FSA warned that transparency proposals for bank property portfolios will require £35bn
By Ian Fraser
Published: Sunday Herald
Date: May 13th, 2012
HUNDREDS of property firms could be pushed into bankruptcy if the Financial Services Authority pushes ahead with a new “slotting” regime that will force banks to be more transparent about the state of their commercial property loan books, according to property industry leaders.
Banking and property sector sources suggest that, if the FSA’s “slotting” proposals are enacted, UK banks would need to raise £20 billion to £40bn in fresh capital to cover prospective losses on their bad and doubtful property loans. That could easily require further government-funded bailouts.
Under the FSA’s regime, currently out for consultation, banks would have to compartmentalize their commercial property books into five categories or “slots” – ‘strong’, ‘good’, ‘satisfactory’, ‘weak’ and ‘default’ – and attach different ‘risk-weightings’ to each category, within a complex matrix. Property loans that borrowers are unable to refinance “on current terms” would automatically be classified as “weak”.
Carla Antunes da Silva, an analyst at Credit Suisse, estimates that “slotting” would add £10bn to the risk-weighted assets on Lloyds Banking Group’s £85bn commercial property loan book. She said it would also cause a sharp rise in the risk-weighted assets of RBS, to the extent that the capital-bolstering effects of the Edinburgh-based bank’s current restructuring programme would be all but wiped-out.
“The FSA is proposing too much too quickly, and without having given sufficient thought to the knock on effects,” said Charles Wordie, chief executive of Glasgow-based Wordie Properties. “There’s a danger these proposals will further weaken the banks and that even well-managed and secure property companies will be severely impacted.”
“One likely outcome is further polarisation between prime and secondary markets, widening the pricing differentials between London and the rest of the UK.”
According to Monfort University £114bn of UK commercial property loans currently fall into this category, implying that UK banks would have to raise a further £30bn in fresh capital. That is just under half the £62bn the banks received from UK taxpayers in the bailouts in October 2008 and February 2009.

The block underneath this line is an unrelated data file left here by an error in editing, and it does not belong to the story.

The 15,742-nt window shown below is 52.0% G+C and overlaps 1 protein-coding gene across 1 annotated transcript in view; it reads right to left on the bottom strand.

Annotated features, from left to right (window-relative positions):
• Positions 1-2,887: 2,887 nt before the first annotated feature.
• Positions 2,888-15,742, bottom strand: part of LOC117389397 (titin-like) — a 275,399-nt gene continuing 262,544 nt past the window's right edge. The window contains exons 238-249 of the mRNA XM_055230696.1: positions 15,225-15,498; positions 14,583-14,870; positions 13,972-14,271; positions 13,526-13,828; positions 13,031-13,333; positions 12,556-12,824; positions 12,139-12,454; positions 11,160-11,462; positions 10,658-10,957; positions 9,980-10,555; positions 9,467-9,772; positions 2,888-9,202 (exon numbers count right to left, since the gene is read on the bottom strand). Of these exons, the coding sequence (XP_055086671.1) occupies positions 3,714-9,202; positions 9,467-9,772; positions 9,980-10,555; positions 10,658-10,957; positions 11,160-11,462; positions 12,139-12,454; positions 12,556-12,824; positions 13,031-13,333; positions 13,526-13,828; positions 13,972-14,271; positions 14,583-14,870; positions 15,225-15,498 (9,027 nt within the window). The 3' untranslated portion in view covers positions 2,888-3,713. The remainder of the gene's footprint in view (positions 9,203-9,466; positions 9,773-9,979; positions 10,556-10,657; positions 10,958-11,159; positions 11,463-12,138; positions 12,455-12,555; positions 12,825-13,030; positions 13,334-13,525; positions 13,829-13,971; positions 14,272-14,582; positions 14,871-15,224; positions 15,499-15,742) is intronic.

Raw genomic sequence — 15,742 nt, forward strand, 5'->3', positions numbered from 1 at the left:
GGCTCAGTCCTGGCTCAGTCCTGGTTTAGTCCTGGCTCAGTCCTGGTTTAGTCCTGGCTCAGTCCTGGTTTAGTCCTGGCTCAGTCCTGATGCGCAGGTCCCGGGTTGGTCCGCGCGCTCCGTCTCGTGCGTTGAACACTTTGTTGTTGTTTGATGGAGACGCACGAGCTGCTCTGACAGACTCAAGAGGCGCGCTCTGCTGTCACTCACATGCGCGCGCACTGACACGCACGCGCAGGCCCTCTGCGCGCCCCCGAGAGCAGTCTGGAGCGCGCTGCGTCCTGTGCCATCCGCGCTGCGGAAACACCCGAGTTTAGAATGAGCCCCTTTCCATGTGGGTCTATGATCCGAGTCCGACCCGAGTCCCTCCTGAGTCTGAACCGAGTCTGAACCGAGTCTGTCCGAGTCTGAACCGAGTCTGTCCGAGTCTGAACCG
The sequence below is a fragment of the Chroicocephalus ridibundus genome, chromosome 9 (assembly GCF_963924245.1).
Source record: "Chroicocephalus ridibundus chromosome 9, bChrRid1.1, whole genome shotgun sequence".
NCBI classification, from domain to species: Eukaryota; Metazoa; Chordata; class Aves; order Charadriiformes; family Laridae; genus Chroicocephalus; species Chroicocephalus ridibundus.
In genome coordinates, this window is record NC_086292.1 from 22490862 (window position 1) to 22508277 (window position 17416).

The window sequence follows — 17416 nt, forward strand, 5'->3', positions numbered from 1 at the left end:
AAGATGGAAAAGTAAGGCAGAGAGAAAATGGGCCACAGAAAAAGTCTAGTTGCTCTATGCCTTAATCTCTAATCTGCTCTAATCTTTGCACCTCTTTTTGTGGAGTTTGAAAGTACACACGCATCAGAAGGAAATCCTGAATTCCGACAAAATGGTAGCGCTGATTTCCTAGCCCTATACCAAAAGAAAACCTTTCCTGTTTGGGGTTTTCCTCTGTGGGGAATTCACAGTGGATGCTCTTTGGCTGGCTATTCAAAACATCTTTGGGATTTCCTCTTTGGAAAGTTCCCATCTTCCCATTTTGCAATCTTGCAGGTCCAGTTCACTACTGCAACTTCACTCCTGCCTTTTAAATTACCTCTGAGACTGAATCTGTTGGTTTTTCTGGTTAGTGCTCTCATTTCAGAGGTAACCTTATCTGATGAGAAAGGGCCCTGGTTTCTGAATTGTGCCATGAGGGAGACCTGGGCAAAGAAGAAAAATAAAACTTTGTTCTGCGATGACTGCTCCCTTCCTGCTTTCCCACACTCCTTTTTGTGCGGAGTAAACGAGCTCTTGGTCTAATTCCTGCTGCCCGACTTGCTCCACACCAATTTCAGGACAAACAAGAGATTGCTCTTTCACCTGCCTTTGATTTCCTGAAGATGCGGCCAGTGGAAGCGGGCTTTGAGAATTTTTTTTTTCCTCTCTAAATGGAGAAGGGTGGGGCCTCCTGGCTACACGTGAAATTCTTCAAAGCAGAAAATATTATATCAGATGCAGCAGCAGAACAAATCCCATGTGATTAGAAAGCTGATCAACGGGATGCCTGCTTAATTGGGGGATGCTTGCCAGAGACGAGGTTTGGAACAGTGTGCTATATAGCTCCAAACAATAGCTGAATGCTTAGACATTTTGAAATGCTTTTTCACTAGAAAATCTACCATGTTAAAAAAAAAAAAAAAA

The FSA intends to bring in slotting regime in response to Basel II and Basel III, as part of a global push to standardize procedures and boost transparency across global banking sector. Goals include to force banks to be more candid about their risk exposure in the commercial property market.
At the moment they are widely using “forbearance”, “extend and pretend” and opacity to flatter the perceived health of their balance sheet and to minimize capital requirements.
The extent of “forbearance” and “extend and pretend” in the sector – which involve banks turning a blind eye to breaches of covenant and extending maturities to make it easier for beleaguered borrowers to repay their debts – are a matter of concern to the Bank of England.
Chris Dun, banking partner at law firm Maclay Murray & Spens, said: “My concern is that the regulator is over-reacting. By introducing “slotting” and increasing capital requirements to very conservative figures, there’s a risk that they’re doing too much to protect the banks and not enough to protect the economy as a whole.”
David Melhuish, director of the Scottish Property Federation, believes it’s time the FSA gave the banking sector a break. “Slotting is exactly what was needed when the market was overheating in 2005-06. The phrase ‘locking the stable door after the horse has bolted’ springs to mind.
“It will make lending to commercial property much more expensive. If our economic recovery is to take effect, there must be a case for regulating appropriately for the needs of today and the future, rather than the past.”
He said the banking sector has been struggling to resist the reforms because of an enfeebled position in Westminster and Whitehall. “The banks are now in a very weak political position. They do not have many cards left to play.”
An edited version of this article was published in the business pages of the Sunday Herald on May 13th, 2012
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